By Alexandros Petersen
First published in The Atlantic on July 12, 2013
Central Asia’s beating heart, the commercial hub of the region that cultivated the old Silk Road, is neither of the fabled Thousand and One Nights cities of Samarkand or Bukhara. In fact, the center of this region is not even really in Central Asia. It’s in China.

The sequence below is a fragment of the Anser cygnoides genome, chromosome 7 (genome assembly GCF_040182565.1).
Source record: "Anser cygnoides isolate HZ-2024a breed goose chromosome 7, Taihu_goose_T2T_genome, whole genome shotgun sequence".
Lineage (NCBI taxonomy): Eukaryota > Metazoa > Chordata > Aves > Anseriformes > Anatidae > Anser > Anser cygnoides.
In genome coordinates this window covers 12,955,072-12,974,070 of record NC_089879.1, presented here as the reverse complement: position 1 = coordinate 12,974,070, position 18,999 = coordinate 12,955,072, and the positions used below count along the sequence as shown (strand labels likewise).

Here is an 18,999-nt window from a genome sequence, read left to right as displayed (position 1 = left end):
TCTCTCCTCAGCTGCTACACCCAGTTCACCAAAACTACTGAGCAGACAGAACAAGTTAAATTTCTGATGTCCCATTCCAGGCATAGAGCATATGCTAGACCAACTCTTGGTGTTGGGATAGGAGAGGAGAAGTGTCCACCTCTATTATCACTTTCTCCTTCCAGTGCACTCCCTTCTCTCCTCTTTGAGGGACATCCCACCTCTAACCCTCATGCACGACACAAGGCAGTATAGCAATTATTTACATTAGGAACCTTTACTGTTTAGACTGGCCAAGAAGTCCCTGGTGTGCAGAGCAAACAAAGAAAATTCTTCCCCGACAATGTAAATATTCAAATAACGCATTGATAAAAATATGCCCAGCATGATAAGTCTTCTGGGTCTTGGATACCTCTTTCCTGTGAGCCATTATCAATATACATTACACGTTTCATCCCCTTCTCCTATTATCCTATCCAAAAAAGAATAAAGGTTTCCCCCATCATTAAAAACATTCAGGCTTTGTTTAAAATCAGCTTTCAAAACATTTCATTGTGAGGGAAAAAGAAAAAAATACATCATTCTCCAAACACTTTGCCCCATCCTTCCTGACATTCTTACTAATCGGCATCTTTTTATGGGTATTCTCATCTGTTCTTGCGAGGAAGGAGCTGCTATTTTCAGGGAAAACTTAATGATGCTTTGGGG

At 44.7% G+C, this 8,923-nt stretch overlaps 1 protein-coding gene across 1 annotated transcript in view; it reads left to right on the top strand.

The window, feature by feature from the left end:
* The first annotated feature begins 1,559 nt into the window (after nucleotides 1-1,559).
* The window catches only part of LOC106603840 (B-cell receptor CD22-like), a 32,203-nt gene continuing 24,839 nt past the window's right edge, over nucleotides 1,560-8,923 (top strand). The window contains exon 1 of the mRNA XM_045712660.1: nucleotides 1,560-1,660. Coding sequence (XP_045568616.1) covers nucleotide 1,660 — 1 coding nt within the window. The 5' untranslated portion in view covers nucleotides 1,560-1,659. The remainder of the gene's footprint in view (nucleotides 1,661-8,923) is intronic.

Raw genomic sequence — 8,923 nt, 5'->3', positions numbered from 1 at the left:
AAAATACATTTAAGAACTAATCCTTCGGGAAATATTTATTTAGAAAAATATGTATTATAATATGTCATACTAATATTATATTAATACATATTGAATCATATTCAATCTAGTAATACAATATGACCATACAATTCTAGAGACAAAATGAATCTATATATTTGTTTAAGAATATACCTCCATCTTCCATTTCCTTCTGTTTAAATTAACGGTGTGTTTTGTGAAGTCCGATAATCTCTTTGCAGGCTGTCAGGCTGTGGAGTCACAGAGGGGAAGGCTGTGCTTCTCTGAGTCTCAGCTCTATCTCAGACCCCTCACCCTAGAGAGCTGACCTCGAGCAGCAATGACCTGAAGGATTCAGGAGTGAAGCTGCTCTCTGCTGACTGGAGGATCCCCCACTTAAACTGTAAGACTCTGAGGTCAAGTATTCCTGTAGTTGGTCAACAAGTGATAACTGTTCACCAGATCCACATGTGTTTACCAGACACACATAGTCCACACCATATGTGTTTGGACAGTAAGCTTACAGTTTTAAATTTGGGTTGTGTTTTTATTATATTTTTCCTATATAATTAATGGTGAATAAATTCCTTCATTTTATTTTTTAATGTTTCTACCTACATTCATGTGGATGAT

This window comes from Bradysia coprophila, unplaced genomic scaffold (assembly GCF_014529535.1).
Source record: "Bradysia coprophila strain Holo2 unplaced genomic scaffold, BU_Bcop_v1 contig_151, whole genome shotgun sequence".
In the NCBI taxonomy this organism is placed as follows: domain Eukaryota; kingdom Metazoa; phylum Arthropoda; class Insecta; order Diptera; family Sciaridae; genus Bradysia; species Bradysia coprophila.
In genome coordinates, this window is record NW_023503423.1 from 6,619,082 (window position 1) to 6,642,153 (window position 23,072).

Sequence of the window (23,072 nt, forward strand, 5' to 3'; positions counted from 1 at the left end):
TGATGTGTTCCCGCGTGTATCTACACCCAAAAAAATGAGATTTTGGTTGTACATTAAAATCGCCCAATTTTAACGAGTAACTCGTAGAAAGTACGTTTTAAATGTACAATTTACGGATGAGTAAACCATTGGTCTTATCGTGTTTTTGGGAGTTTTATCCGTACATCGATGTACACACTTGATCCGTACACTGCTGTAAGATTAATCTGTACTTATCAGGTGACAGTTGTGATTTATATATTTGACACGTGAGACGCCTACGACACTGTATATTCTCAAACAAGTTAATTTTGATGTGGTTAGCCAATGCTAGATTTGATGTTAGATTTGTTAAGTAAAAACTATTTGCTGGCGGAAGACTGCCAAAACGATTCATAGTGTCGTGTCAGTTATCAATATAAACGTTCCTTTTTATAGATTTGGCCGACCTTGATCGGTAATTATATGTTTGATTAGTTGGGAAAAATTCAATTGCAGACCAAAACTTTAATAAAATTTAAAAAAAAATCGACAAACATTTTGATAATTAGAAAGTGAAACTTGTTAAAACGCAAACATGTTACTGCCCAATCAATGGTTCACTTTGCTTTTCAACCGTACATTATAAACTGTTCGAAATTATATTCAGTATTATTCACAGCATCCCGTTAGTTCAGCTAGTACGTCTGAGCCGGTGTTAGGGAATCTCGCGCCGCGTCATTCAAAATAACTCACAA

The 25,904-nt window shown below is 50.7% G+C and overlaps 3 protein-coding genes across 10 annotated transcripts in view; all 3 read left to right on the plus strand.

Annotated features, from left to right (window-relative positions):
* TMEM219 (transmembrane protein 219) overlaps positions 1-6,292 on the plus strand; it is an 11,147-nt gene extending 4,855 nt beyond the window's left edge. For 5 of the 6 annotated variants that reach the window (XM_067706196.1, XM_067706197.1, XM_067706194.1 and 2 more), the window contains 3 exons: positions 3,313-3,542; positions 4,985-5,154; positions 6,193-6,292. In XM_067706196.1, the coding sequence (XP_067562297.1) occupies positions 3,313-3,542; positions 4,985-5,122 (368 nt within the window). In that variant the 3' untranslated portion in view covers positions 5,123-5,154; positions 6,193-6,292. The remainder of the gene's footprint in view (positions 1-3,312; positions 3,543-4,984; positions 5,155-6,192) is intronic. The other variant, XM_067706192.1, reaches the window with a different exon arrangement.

Urumqi, capital of Xinjiang, the autonomous region that together with Tibet makes up China’s western edge, is a bubbling, gritty metropolis, and probably the most cosmopolitan place between Shanghai and Istanbul. On the surface, Urumqi resembles most second-tier Chinese industrial hubs. But, with its myriad advertisements, signs and business placards in Chinese, Uighur, Russian, Kazakh and Kyrgyz — written in Chinese, Arabic or Cyrillic scripts –Urumqi is no ordinary Chinese city. In fact, it has emerged as the de factocapital of a revived Central Asia, a region poised to assume a higher profile in the world’s energy, diplomatic, and cultural scenes. Continue reading